Livli's Gift, revised coverI selected the title, filled it with blue, deselected it, and took a look.

I noticed the byline was wider than the title. For no good reason. I modified it, so that the edges of the byline on the right and the left matched up precisely with the edges of the title. Much better!

I liked it.

The lacy Palatino has a pleasant liveliness to it. That particular hue of blue is indeed warm and bright. I hadn’t realized how much the unmodified Palatino creates a somber mood. Somber enough to overpower even the brightness of the warm blue.

Had I achieved my aim?

Livli's Gift, revised versus original coverI reduced the cover down to the tiny size of a thumbnail and studied the result.

Well, first off, on my computer screen, looking at the image in Photoshop, and looking at it on my own website, the original cover looks much more cheerful than it did on either Joel’s website or the Amazon site. That’s because both the other sites don’t render the blue accurately. Different sites really do render colors differently, unfortunately.

On the Kobo site, the cover for Perilous Chance suffers the most of all my covers. Instead of a clear and luminous indigo for the sky, it becomes a dingy purple. Ugh!

And even beyond the alterations caused by the hosting website, there are also all the variations caused by how each individual computer monitor is set. Each reader browsing online will see a slightly different view of each book cover in existence.

In fact, if we want to be through and precise, each reader’s brain and eyes will be calibrated slightly differently from every other reader’s. That way – considering every individual viewer – lies madness.

So, back to Livli’s Gift and how the thumbnail looks on my computer through my eyes. And it looks good. Not quite as nice as at the larger size, but still more cheerful than the original.

I double checked my assessment after I uploaded the new cover file on Amazon. There, the improvement was marked. At both the thumbnail size (which turns up in searches) and the slightly larger size that appears on the product page, the new version is much better than the old one. I’d say it’s a keeper.

Until I decide – in 5 years or so – that it’s time to revise the covers on my backlist again. ๐Ÿ˜€

To see the original building process for Livli’s cover:
Creating Livli’s Cover

For more about Kay Nielsen:
Kay Nielsen

And for more cover builds:
Building Star-drake’s Cover
Building Glory’s Cover
Building Wild’s Cover



8 thoughts on “Why Revise a Book’s Cover?

  1. I know you prefer the black and white look of the drawings, but I had just one thought (and yes, the new one is lovely): have you ever thought of those black lines as the spaces between the colored glass pieces in stained glass windows?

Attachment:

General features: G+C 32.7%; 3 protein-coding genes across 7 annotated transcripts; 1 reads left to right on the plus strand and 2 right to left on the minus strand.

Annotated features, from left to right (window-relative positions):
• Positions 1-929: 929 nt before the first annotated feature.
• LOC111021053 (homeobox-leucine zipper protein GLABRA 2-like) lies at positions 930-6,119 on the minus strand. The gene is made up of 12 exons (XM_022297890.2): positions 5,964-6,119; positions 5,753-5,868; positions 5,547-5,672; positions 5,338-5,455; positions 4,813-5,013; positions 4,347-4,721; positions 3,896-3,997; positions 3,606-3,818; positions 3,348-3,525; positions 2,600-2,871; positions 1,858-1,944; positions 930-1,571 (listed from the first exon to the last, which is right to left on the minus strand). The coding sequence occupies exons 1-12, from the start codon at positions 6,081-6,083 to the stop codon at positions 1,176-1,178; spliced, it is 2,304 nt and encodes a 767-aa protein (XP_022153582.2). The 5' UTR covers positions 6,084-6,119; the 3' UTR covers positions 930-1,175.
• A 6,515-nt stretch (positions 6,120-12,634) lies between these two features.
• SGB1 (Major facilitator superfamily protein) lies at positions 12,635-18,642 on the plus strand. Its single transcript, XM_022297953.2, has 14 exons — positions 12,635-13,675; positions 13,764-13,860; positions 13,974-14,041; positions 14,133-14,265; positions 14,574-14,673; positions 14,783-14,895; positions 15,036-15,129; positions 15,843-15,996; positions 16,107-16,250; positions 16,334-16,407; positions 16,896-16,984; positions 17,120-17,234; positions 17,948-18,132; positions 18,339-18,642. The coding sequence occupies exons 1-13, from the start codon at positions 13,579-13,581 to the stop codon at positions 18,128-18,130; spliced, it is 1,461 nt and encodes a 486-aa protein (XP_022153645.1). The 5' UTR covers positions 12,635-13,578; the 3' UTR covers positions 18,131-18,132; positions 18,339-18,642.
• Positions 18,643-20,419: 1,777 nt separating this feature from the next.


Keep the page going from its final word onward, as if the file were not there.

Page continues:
Some night when you’re playing around with Photoshop, and other people might be coloring adult coloring books, try a bit of color in the spaces – I have no idea what it would look like, but the thought DID seem worth a quick check. There are SO many colors possible.

    It could look like colorizing old movies – some people like it, others find it horrifying.

    I never saw the BW Gone With the Wind – so had nothing to compare it to when the version I saw as a teen came out. But Scarlett’s dresses were in many colors, and that would have been lost without colorizing.

    As in many things – YMMV.

    • A character I dreamed up long ago (in the 1980s) loved to create art that was a blend of watercolor and pen-and-ink line drawings, like stained glass, but done with different media. Orias, he was named. Your suggestion to consider that for this cover reminded me of him, although I doubt I have the skill to pull off such a composition. ๐Ÿ˜€

    • I love the pen and ink illustrations, but the first thing I thought of was to add a bit of color to the plants. Not to color in the entire thing, but just in a few places. The weeping tree for instance. Make the leaves a light spring green. And then add color to some of the flowers. Keep most of it black and white. It wouldn’t have to be much.

      • Oooooh! Interesting idea, Lydia. Now that might be within my skill range. And I really like your limiting parameter of using only a few touches of color, and thus keeping the feeling of a largely black & white palette. This has my inner artist singing – very worth further thought.

        My thanks to Alicia for sharing the initial idea, and my thanks to Lydia for running further with it! ๐Ÿ˜€

  2. I love pen & ink images, because I have created them, along with oil, water colour, etc for many years. I took the DWS cover workshop to learn how to create covers for USA readers, and was surprised to learn different colours have many different meanings for USA readers. You can Google search for colour meanings then pick the most appropriate colour and adjust the font, to see if it improves or not the over all cover.

    However, I loved the original cover, and all colour selections you have done so far, but being Australian, that is no help for you. ๐Ÿ™‚

    As a side note, I am not attracted to most of the covers on Joel’s site that he said are good, so look for USA reader comments over my comments. ๐Ÿ™‚

    • The cover design principles I learned from Dean were presented in his on-the-coast workshop “Think Like a Publisher” before he and Kris created their online workshops. I learned many critically important things there in Oregon, but it sounds like the later online “Cover Design” workshop went into even more depth. Lucky you!

      Thanks for your kind words about all of Livli’s cover manifestations. Just as I write stories of the heart, so do I create covers of the heart. ๐Ÿ˜‰

      I’m going to try googling color meanings. I’m curious what I’ll turn up for different cultures.

    • Too true! The creative process is endlessly varied.

      I’m currently in the middle of designing a tower citadel – a veritable dark tower – for WIP. And – hoo boy! – talk about an evolving process! Although, I’m nearing the end of the floor plans now, and it is a pretty cool fortress. Worth it!